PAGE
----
Trimarans have certain natural advantages over catamarans. Let us examine them. In Fig. 10-la we show a schematic trimaran with the cross-hatched area showing the lateral weight concentration. In some designs the outriggers are also used for accommodation, however we do not consider these charter-type vessels as high-speed craft. Figure 10-lb, c, & d shows three variations of the weight distribution in catamarans. Small catamarans carry all their weight on deck and not in the hulls see (b)...

## The Physics Of Fast Sailing

Sailing boats exploit the discontinuity in fluid flow that exists at the air water interface in order to propel themselves. We may consider the water to be at rest and describe the velocity of the wind by a vector VT. The magnitude of this vector is equal to the wind speed with respect to the water and the direction of the vector coincides with the wind direction. Under the influence of the wind, the boat moves at a speed VH in a direction given by the vector B. Motion of any object through...

## An Overall View

On any course save dead downwind, the speed of a sailing boat with respect to the true wind speed is determined by J, the angle between the velocity vector of the boat and the apparent wind vector. The smaller , the faster the boat. The course theorem Eq. 1-5 shows us that can be thought of as the sum of two angles, the aerodynamic and hydrodynamic drag angles, which in turn depend on the lift-to-drag ratio of the above water and below water parts of the boat respectively. The problem to be...

## FBL Fxb FyL

If the Bruce foils are to have fixed dihedral angles, I have spent some time contemplating the engineering possibilities of having r i K 11-5 Forces and lor que in plan variable dihedral angles and, in the end, I rejected the idea as impractical for small craft then In order to solve these equations we need one more relation. Looking at Fig. 6-1 we see that over a reasonably broad range of foil-borne speeds, one may approximate Fx R by Solving Eqs. ll-l - ll-8 , we find for , the longitudinal...

## Safety And Seakeeping

In this chapter we shall be primarily concerned with the problem of multihulPs extreme initial stability and the consequent high com-at sea. Other grave situations may occur, of course. Multihulls may be dismasted in situations where a monohull would not owing to the multihulls extreme initial stability and the consequent high com-pressional loading on the mast owing to gusts. Multihull rudders and boards are similarly more prone to breakage than monohull rudders as a result of the considerably...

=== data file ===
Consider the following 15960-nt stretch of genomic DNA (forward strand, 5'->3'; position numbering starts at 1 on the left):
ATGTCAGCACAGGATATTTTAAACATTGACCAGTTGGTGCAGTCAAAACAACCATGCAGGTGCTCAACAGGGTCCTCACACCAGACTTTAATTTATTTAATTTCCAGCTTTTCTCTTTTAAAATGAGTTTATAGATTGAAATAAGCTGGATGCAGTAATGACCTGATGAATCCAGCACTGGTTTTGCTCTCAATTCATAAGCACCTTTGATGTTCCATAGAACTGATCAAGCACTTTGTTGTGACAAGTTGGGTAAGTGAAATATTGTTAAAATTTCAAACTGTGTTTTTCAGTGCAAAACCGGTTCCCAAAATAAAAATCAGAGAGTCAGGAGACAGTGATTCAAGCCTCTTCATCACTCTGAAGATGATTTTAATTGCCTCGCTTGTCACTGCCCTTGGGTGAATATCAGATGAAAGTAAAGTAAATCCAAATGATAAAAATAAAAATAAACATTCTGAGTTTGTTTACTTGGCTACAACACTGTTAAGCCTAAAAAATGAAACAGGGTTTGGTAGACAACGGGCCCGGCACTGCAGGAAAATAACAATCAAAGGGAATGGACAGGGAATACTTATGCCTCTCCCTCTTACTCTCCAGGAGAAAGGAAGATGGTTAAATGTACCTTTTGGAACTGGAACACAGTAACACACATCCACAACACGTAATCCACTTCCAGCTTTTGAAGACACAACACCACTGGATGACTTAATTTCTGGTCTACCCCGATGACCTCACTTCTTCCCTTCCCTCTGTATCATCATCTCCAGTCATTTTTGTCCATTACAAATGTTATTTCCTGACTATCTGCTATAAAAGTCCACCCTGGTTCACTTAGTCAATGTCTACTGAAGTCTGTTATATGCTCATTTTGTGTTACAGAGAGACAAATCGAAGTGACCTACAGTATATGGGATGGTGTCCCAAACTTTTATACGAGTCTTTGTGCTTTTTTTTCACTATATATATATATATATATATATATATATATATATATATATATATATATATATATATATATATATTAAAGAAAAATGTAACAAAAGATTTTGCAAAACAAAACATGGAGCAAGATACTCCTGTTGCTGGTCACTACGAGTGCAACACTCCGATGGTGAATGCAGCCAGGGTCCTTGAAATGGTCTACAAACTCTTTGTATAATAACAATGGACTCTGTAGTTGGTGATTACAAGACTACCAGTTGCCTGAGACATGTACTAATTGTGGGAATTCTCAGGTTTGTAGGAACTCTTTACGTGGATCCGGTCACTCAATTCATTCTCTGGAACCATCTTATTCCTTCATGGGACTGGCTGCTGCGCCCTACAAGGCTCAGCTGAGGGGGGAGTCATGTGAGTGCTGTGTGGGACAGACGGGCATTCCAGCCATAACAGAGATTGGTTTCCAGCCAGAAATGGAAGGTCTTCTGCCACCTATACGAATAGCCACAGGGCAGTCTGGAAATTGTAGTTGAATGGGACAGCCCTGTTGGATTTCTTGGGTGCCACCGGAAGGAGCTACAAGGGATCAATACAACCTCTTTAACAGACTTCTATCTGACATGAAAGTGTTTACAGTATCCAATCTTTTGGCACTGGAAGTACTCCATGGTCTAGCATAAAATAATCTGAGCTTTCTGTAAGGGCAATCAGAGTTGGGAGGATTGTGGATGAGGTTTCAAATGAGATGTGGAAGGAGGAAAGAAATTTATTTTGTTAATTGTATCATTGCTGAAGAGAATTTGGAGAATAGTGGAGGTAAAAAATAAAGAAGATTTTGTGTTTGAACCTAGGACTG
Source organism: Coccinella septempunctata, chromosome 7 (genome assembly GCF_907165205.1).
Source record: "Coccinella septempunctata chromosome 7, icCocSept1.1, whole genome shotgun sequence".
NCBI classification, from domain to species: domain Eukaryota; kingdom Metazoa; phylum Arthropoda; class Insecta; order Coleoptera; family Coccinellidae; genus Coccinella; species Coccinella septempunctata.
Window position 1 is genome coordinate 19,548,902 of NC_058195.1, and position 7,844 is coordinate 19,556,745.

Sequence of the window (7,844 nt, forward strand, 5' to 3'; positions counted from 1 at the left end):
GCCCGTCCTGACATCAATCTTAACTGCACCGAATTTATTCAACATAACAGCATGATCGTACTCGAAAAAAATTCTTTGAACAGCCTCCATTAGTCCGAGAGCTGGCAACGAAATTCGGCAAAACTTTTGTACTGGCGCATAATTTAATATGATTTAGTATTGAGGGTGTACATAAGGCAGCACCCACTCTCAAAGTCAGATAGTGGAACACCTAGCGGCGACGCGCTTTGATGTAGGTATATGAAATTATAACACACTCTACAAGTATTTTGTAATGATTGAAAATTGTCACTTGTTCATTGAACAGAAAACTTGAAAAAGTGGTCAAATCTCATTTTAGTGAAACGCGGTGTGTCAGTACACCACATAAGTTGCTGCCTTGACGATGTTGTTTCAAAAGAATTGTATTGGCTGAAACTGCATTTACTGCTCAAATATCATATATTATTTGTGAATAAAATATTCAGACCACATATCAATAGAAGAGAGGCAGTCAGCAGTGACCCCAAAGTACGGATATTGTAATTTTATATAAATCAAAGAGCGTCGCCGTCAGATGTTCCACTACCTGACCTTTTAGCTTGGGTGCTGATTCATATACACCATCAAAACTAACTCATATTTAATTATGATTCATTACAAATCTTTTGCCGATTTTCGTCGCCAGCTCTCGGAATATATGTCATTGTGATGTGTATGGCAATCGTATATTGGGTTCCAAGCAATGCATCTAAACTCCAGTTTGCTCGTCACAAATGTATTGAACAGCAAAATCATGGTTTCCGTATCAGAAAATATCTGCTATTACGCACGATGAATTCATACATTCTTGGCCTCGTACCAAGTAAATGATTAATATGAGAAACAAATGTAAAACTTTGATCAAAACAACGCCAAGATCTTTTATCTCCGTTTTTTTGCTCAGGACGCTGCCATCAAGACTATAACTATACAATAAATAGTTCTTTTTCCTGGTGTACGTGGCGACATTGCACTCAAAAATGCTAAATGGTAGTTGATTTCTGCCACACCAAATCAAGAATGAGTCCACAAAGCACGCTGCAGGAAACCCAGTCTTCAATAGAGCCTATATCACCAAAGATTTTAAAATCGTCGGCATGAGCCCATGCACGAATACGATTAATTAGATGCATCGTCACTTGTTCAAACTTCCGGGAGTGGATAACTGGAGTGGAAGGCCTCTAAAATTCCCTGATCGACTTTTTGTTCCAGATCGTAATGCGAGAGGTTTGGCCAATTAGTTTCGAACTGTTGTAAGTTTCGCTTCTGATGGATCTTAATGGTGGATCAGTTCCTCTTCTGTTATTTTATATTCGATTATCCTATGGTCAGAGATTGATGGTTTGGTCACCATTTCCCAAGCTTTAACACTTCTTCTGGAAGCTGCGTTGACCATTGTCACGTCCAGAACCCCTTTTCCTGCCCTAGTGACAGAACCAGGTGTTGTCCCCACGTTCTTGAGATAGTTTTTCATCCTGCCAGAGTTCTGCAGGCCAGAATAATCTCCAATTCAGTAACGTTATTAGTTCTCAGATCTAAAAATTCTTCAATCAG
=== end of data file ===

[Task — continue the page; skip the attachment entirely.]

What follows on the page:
## Hydrofoil Applications

The tendency to view hydrofoils only as a means to lift the hull or hulls clear of the sea is conditioned by the fact that hydrofoils have been applied mainly to engine-powered craft which are subject to a less complex set of forces than sailing craft. In Fig. 6-1, to obtain a quantitative feeling for the problem, we have plotted the vertical lift-to-drag ratio weight-to-resistance of a typical multihull craft as a function of VJ L using Eq. 1-8 . Also shown is a curve labelled hydrofoils,...

## Dihedral Lift Foil

Where K is the windward depressing force and y is its lateral distance from the centre of effort of the Bruce foils. In the limit of large K W, Eq. 6-9 approaches which represents a bounded increase in the drag angle SH. Thus the attainable value of VB VT decreases, however given enough wind, the sail-carrying power is so increased that the actual top speed is higher than before. Such righting moment enhancement by either the water scoop or hydrofoil technique should be contemplated for a speed...

## Sails And Lateral Stability

The force FA generated by the sails is given by the expression where pA is the mass density of air at sea level under standard conditions pA 2.38 103 slug ft3 , VA is the apparent wind speed, As is the sail area, and CA is a numerical coefficient. As we saw in Chapt. 1, this force can be decomposed into a lift force A The lift coefficient CL is known to be an approximately linear function of the angle of attack a up to the point of stall, and to depend in addition on the aspect ratio A of the...